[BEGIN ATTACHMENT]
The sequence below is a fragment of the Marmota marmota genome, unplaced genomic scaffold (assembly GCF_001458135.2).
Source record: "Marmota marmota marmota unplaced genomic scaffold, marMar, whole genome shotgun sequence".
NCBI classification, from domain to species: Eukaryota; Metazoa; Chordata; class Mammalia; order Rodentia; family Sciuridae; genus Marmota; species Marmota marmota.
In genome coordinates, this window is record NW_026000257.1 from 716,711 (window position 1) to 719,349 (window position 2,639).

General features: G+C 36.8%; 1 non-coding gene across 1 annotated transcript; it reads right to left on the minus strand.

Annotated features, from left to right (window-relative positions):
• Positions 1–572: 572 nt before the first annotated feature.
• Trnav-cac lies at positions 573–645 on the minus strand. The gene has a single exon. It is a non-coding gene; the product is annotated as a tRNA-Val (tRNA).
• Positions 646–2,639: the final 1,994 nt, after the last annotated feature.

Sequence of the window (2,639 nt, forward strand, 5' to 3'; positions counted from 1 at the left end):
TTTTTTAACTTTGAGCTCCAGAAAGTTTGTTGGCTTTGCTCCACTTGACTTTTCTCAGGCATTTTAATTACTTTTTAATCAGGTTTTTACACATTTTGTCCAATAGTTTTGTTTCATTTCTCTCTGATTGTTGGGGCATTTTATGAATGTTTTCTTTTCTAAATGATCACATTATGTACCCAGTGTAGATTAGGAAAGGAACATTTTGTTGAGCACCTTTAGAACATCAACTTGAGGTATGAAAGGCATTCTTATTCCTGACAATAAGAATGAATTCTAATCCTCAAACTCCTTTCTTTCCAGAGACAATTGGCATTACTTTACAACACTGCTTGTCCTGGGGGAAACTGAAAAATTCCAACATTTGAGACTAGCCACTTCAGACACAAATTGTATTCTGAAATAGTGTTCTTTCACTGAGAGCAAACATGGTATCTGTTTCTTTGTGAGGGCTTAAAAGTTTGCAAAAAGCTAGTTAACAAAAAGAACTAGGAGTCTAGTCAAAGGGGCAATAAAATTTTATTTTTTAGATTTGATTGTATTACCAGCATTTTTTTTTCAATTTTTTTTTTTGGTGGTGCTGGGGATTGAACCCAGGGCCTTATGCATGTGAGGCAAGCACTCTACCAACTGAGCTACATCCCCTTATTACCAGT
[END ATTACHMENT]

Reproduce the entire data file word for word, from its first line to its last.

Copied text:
The sequence below is a fragment of the Marmota marmota genome, unplaced genomic scaffold (assembly GCF_001458135.2).
Source record: "Marmota marmota marmota unplaced genomic scaffold, marMar, whole genome shotgun sequence".
NCBI classification, from domain to species: Eukaryota; Metazoa; Chordata; class Mammalia; order Rodentia; family Sciuridae; genus Marmota; species Marmota marmota.
In genome coordinates, this window is record NW_026000257.1 from 716,711 (window position 1) to 719,349 (window position 2,639).

General features: G+C 36.8%; 1 non-coding gene across 1 annotated transcript; it reads right to left on the minus strand.

Annotated features, from left to right (window-relative positions):
• Positions 1–572: 572 nt before the first annotated feature.
• Trnav-cac lies at positions 573–645 on the minus strand. The gene has a single exon. It is a non-coding gene; the product is annotated as a tRNA-Val (tRNA).
• Positions 646–2,639: the final 1,994 nt, after the last annotated feature.

Sequence of the window (2,639 nt, forward strand, 5' to 3'; positions counted from 1 at the left end):
TTTTTTAACTTTGAGCTCCAGAAAGTTTGTTGGCTTTGCTCCACTTGACTTTTCTCAGGCATTTTAATTACTTTTTAATCAGGTTTTTACACATTTTGTCCAATAGTTTTGTTTCATTTCTCTCTGATTGTTGGGGCATTTTATGAATGTTTTCTTTTCTAAATGATCACATTATGTACCCAGTGTAGATTAGGAAAGGAACATTTTGTTGAGCACCTTTAGAACATCAACTTGAGGTATGAAAGGCATTCTTATTCCTGACAATAAGAATGAATTCTAATCCTCAAACTCCTTTCTTTCCAGAGACAATTGGCATTACTTTACAACACTGCTTGTCCTGGGGGAAACTGAAAAATTCCAACATTTGAGACTAGCCACTTCAGACACAAATTGTATTCTGAAATAGTGTTCTTTCACTGAGAGCAAACATGGTATCTGTTTCTTTGTGAGGGCTTAAAAGTTTGCAAAAAGCTAGTTAACAAAAAGAACTAGGAGTCTAGTCAAAGGGGCAATAAAATTTTATTTTTTAGATTTGATTGTATTACCAGCATTTTTTTTTCAATTTTTTTTTTTGGTGGTGCTGGGGATTGAACCCAGGGCCTTATGCATGTGAGGCAAGCACTCTACCAACTGAGCTACATCCCCTTATTACCAGT